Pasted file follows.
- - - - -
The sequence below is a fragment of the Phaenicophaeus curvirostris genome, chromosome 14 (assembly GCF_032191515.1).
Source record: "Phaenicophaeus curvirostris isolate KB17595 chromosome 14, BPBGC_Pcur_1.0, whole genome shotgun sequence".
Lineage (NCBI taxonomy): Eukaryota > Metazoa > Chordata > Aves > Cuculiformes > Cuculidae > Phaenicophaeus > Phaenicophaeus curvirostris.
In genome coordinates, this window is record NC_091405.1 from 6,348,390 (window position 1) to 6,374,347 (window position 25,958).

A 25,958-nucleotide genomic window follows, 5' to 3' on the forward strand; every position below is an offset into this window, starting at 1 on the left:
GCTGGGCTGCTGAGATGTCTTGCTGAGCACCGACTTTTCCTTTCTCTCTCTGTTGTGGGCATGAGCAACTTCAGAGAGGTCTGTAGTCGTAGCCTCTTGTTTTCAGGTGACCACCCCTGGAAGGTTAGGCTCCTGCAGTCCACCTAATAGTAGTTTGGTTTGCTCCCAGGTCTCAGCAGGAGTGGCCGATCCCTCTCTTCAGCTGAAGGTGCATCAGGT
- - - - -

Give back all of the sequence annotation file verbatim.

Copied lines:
The sequence below is a fragment of the Phaenicophaeus curvirostris genome, chromosome 14 (assembly GCF_032191515.1).
Source record: "Phaenicophaeus curvirostris isolate KB17595 chromosome 14, BPBGC_Pcur_1.0, whole genome shotgun sequence".
Lineage (NCBI taxonomy): Eukaryota > Metazoa > Chordata > Aves > Cuculiformes > Cuculidae > Phaenicophaeus > Phaenicophaeus curvirostris.
In genome coordinates, this window is record NC_091405.1 from 6,348,390 (window position 1) to 6,374,347 (window position 25,958).

A 25,958-nucleotide genomic window follows, 5' to 3' on the forward strand; every position below is an offset into this window, starting at 1 on the left:
GCTGGGCTGCTGAGATGTCTTGCTGAGCACCGACTTTTCCTTTCTCTCTCTGTTGTGGGCATGAGCAACTTCAGAGAGGTCTGTAGTCGTAGCCTCTTGTTTTCAGGTGACCACCCCTGGAAGGTTAGGCTCCTGCAGTCCACCTAATAGTAGTTTGGTTTGCTCCCAGGTCTCAGCAGGAGTGGCCGATCCCTCTCTTCAGCTGAAGGTGCATCAGGT